which RAID level for write only?

Discussion in 'Storage' started by Tester A., Sep 15, 2003.

  1. Tester A.

    Tester A. Guest

    I would like to know which raid level is the best for Write operation.
    I am considering Raid 0, Raid 1 , Raid 0+1, Raid 10, Raid 3, and Raid 5.

    Also, are there any Raid Storage support Raid4, except NetApp?

    Tester A., Sep 15, 2003
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  2. Tester A.

    Tester A. Guest

    Yes, I need redundacy, so RAID 0 is not the option for me.
    Also, the files that are written is email messages backup, which is very
    small. This is the backup server, so not much read access is there, unless
    the main server is broken.
    Raid 3 is better than other levels for write operation?
    Tester A., Sep 15, 2003
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  3. Tester A.

    Malcolm Weir Guest

    RAID-4 buys you (as a consumer) nothing, and its presence in NetApp
    products is an artifact of their development priorities/processes.

    If your I/O operations are many and small, then either RAID-5 or a
    stripe of RAID-1 (sometimes called RAID-10 by the marketroids) is what
    you want. If they are few and large, you want (true) RAID-3. If your
    performance following a drive failure is critical, RAID-3.

    Simple math:

    With N disks, the maximum number of simultaneous write ops is:

    RAID-1: (N/2)
    RAID-3: 1
    RAID-4: 1
    RAID-5: (N-1)/2

    [ Obviously, in the case of RAID-3, the time taken for the write is
    dramatically improved over the time taken by a single disk. In the
    other cases, the write time is (very roughly) somewhere between one
    and two times that of a single disk. ]

    Malcolm Weir, Sep 15, 2003
  4. NetApp isn't really RAID-4 in the normal sense, is it? I was under the
    impression that it was actually handled at the file system level.
    Peter da Silva, Sep 16, 2003
  5. Tester A.

    idunno Guest

    When should one choose RAID 3 over RAID 10? Both perform well.
    idunno, Sep 16, 2003
  6. Tester A.

    Bill Todd Guest

    For small writes, a classic RAID-3 implementation may be slightly faster
    because its spindles are synchronized (and the mirrored spindles in RAID-10
    typically aren't, so the write there will take take the longer of the two
    disk access times). But if the RAID-10 controller has stable write-back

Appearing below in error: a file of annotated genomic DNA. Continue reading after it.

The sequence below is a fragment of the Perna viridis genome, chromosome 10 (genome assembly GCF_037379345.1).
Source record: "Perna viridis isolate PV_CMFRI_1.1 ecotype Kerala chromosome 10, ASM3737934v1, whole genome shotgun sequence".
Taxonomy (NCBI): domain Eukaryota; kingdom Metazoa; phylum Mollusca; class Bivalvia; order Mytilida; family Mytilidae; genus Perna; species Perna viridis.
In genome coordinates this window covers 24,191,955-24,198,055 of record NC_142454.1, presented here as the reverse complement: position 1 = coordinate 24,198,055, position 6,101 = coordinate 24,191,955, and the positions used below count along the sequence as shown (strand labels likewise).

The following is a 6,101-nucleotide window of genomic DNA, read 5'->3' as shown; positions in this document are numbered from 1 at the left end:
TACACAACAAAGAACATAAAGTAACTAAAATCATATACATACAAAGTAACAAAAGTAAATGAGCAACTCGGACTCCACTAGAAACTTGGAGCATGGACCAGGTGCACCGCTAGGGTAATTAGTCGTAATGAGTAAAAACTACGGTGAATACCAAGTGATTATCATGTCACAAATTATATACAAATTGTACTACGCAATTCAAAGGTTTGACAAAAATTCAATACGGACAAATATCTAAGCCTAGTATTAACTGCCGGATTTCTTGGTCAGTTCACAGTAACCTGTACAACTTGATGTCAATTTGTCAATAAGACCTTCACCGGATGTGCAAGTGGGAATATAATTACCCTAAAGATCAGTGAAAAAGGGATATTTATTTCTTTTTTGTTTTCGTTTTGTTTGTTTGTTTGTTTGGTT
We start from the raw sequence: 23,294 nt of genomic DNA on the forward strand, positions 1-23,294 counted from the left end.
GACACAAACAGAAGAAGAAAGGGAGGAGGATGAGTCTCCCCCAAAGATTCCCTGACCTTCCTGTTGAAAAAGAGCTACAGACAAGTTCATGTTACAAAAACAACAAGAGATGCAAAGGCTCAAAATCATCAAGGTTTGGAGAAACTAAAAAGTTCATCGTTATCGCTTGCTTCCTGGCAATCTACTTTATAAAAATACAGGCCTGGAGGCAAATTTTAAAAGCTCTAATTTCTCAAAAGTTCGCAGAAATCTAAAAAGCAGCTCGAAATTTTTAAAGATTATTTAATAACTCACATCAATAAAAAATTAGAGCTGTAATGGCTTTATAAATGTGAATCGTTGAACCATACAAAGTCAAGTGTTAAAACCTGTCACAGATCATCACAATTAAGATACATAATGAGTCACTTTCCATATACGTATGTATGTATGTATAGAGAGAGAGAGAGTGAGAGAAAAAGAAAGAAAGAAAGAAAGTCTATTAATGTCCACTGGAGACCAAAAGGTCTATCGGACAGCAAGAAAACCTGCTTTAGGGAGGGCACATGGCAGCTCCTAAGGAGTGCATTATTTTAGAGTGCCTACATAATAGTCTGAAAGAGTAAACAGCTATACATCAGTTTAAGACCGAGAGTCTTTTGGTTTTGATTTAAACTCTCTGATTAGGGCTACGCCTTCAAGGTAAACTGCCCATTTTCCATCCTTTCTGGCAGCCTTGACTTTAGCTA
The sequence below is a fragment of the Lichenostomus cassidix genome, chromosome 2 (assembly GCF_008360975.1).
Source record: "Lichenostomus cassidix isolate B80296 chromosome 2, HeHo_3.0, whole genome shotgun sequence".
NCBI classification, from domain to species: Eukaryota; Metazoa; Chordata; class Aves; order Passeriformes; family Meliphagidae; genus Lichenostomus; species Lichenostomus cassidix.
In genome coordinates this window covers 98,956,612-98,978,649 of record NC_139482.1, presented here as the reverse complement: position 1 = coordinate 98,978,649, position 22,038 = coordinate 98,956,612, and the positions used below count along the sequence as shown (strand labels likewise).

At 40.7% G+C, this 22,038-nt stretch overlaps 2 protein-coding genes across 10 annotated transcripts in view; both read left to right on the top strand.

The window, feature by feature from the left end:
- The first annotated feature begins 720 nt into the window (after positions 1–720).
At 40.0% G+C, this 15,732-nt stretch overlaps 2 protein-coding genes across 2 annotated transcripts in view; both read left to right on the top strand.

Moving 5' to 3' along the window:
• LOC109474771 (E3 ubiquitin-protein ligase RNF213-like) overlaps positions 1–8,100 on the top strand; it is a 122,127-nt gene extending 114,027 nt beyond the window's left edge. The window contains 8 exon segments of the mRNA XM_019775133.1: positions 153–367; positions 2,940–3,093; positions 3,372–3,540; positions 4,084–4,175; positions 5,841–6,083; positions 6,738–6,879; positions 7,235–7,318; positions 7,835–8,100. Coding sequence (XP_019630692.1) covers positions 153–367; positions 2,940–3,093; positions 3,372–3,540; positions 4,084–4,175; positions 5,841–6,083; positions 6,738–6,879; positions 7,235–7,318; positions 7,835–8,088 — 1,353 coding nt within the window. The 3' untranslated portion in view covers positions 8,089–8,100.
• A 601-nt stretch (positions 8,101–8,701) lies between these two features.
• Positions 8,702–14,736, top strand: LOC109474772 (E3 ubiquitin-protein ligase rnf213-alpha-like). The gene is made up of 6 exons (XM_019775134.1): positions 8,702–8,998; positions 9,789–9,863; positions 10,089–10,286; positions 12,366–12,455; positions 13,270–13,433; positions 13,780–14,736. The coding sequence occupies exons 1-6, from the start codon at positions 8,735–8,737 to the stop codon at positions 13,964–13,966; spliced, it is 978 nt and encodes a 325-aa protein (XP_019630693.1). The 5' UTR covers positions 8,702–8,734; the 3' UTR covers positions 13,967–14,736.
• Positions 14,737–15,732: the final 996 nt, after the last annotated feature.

cache such that it can queue up write requests and execute them in optimal
    order, any such advantage may be reduced or eliminated (as it will be for
    large writes in any event, where the access times become a smaller
    percentage of the overall overhead).

    But that's for purely serial small writes. For multiple small writes
    requested in parallel, RAID-10 may well be able to process at least some of
    them in parallel, whereas RAID-3 will serialize them at the parity disk
    (though should at least be able to queue-optimize their execution).

    RAID-10, of course, provides potentially significantly better *read*
    performance for a given usable capacity. It also provides somewhat better
    availability, since with RAID-3 (or -5) the loss of any two disks results in
    data loss whereas with RAID-10 data is lost only if the two disks happen to
    be partners.

    - bill
    Bill Todd, Sep 29, 2003
  7. Tester A.

    Bill Todd Guest

    Hmmm. Most people with read-dominated workloads would likely consider
    unsynched spindles a *feature* of RAID-10, since they'd get the faster of
    the two potential read options (at least if the array were suave) at only
    small expense in write performance. But if the array allows the option of
    synching the spindles for RAID-10 operation, and if you're performing only
    writes (so that the heads can be presumed to be in the same position on both
    mirror partners before each write request - at least I hope you could
    presume that), then I can't think of any situation off the top of my head in
    which the RAID-10 array wouldn't equal the speed of the RAID-3 array, and
    for parallel write operations it might well be superior (with the large
    write-back cache, even somewhat larger writes might be able to achieve some
    parallelism, though you're still going to have a hard limit of half the
    aggregate streaming bandwidth of the disks - the same value as the limit for
    a RAID-3 array of equal usable capacity, assuming that its parity generator
    can keep up).

    - bill
    Bill Todd, Sep 29, 2003
  8. Tester A.

    idunno Guest


    thanks again
    idunno, Sep 29, 2003
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